It’s probably not the done thing for an Aussie to admit to enjoying listening to Test Match Special. It’s altogether far too wordy, too keen to delve into such arcane topics as technique and swing bowling, both foreign concepts to most Australians. The fact that it doesn’t stop every five minutes to try and sell you something also makes it highly suspect. But for many Australians TMS is something of a guilty pleasure. Or at least it has been.
To point out that TMS has been almost unlistenable these past few months would draw the obvious retort that it’s because Australia have been mostly rubbish over this same period. And whilst there is undoubtedly something to that, TMS was, from our memory anyway, no way near this bad back in 2013, when Australia were just about as awful as they have been this time. Apart from Boycott’s predictable gloating, we can’t remember its coverage being quite so one-sided during that series, and certainly not a myopic celebration of all things England.
At the head of this stands Jonathan Agnew, who seems to be a far different commentator then he was even a few years ago. Perhaps the intervening period saw one depressing tour of the antipodes too many, and – likely at some point during the World Cup – his resistance just broke entirely. Or maybe someone from the ECB had a word, and reminded him that it would be in everybody’s interests if the English players were fawned over like cult heroes from here on in. Oh, and that nasty Kevin Pietersen wasn’t to be allowed anywhere near the microphone again.
Certainly Agnew has been conspicuous in his almost universal praise for England this time round. Excuses are often found, ‘talking points’ promoted at the expense of actual analysis, and an all-round air of collective celebration favoured. To be fair, it’s the same sort of environment he was exposed to when commentating for the ABC during the 2013/14 Ashes, where whenever he came on air, Kerry O’Keefe was inevitably sat alongside him, laughing at him and his team all the while.
It’s not helped by the fact that so many of his co-commentators have simply become caricatures now. Here comes Henry Blofeld and oh, doesn’t he say the funniest things! And look, it’s Boycott, what will he be angry about today? It’s a sideshow of eccentrics wheeled out session after session despite the fact they’ve long since run out of new material. Boycott, in particular, is usually quite insightful when kept on a leash short enough to stop him running down ridiculous tangents. They don’t seem to bother now, probably because Boycott ranting about stuff is seen as box office material, and they are desperate for content to shove into their ‘pint sized Ashes’ show.
Some of their lesser lights are better, but tend to disappear into the woodwork a little. Simon Mann is fine, but it really depends on who is sat next to him. Ed Smith is pathetically in love with his own verbosity and is perhaps the most fawning admirer of the English team out of the lot. In this setting Jim Maxwell, Michael Vaughan and even Phil Tufnell provide welcome reprieves, in that they often focus more on the cricket in front of them, instead of whatever is going on around them. When Glenn McGrath comes across as by far your most even handed commentator you know the balance has been lost along the way.
All of this, though, would be bearable if not for one small detail, in that Graeme Swann is by far the worst commentator we have ever heard. Happy to talk endlessly if the conversation touches upon his favourite subject (that being Graeme Swann), he otherwise offers absolutely nothing of value. It’s typically an endless stream of anecdotes about himself, or what his ‘mates’ in the team are up too. He clearly still considers himself as one of the ‘lads’, attempting to sledge from the sidelines and generally seeing himself as the team’s most prominent cheerleader.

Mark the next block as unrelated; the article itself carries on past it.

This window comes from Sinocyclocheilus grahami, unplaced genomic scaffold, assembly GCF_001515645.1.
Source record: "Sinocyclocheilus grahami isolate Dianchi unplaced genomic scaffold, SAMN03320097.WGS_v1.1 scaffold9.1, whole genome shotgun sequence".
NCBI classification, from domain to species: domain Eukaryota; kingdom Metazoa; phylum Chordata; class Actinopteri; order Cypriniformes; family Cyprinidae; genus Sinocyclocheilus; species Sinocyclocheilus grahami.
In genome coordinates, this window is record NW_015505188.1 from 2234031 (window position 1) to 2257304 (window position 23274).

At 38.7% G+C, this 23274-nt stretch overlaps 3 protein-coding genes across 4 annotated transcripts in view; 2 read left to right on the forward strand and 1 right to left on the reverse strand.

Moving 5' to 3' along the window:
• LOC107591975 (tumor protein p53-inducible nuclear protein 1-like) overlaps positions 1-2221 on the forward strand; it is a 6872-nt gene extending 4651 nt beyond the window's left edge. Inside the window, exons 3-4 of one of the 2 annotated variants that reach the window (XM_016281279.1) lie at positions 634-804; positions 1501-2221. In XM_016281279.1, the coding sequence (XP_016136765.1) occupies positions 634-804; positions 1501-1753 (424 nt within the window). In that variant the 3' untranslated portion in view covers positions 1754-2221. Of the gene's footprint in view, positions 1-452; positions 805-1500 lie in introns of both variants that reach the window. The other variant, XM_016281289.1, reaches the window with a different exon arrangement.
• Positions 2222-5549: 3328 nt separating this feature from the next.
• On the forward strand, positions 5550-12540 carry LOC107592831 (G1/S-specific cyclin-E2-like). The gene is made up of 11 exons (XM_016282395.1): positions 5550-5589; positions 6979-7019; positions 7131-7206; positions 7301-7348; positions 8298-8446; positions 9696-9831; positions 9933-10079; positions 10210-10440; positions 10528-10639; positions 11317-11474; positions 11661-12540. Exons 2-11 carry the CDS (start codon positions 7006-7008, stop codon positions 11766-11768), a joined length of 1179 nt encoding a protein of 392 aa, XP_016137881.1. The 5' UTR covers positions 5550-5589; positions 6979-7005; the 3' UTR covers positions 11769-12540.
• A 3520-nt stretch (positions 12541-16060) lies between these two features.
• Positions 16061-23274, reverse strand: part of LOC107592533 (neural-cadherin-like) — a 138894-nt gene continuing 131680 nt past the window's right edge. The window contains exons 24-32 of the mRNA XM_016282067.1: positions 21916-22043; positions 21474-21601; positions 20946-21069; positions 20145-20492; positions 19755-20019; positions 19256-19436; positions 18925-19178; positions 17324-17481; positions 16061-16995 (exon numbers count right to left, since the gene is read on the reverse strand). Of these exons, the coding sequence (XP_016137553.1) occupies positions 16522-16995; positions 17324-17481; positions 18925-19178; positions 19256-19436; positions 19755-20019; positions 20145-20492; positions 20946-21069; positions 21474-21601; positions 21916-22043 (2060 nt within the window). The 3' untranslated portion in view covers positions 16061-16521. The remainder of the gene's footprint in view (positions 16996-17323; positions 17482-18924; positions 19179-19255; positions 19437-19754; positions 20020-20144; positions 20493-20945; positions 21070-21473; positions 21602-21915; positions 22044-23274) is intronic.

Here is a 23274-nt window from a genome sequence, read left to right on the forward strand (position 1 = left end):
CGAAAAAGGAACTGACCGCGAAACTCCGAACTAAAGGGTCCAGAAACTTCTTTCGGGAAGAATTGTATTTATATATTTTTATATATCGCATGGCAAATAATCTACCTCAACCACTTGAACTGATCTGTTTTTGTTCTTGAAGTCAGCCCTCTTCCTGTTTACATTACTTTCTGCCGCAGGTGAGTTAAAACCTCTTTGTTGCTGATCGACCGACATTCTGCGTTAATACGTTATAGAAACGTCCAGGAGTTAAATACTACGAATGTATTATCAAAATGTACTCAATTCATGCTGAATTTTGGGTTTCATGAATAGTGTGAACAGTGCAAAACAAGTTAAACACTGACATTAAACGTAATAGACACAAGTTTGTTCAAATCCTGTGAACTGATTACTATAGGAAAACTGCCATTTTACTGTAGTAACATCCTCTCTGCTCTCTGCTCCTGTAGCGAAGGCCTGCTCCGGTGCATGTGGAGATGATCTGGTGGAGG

The sum result is that TMS is now almost stripped of any real value. Listening to Boycott, at length, tear strips from Stephen Peter Devereux Smith’s technique whilst he was in the midst of scoring the only century of the fifth Test was stunning in its lack of objectivity. Particularly when you consider that Devereux averages far more in English Ashes Tests than, oh, say, Alastair Cook. For just one. Australia’s collapse in the fourth Test was celebrated as the consequence of a world class bowling effort from Stuart Broad. England’s collapse in the fifth Test was instead decried as more an indictment of modern Test cricket. Some idiotic dismissals (particularly from Root) have been overlooked, as have poor spells of bowling.
All of this may be the result of what Atherton has described as period of ‘Glasnost’ from the English team, a more open approach towards the media in expectation of receiving a more positive press. For TMS a more upbeat approach likely has resulted in greater ratings, as it has for the ABC coverage, so this is probably very much us just feeling left behind. But the reason TMS has been so popular in the past, particularly in Australia, is because of its perceived inherent fairness. It offered a point of difference to typical (and in particular Australian) commentaries in that it seemed to revel in the contest above all, beyond who won or lost.
Hopefully this is just a small blip, another example of the seemingly all-encompassing nature of modern Ashes contests where niceties are put to one side and all that matters is who wins. Maybe it’s just another Aussie whinging about a series that went to shit in the space of two innings. But that TMS seemingly sees someone like Swann as the next generation of commentator suggests that the days of even handed analysis, even on the radio, may be a thing of the past.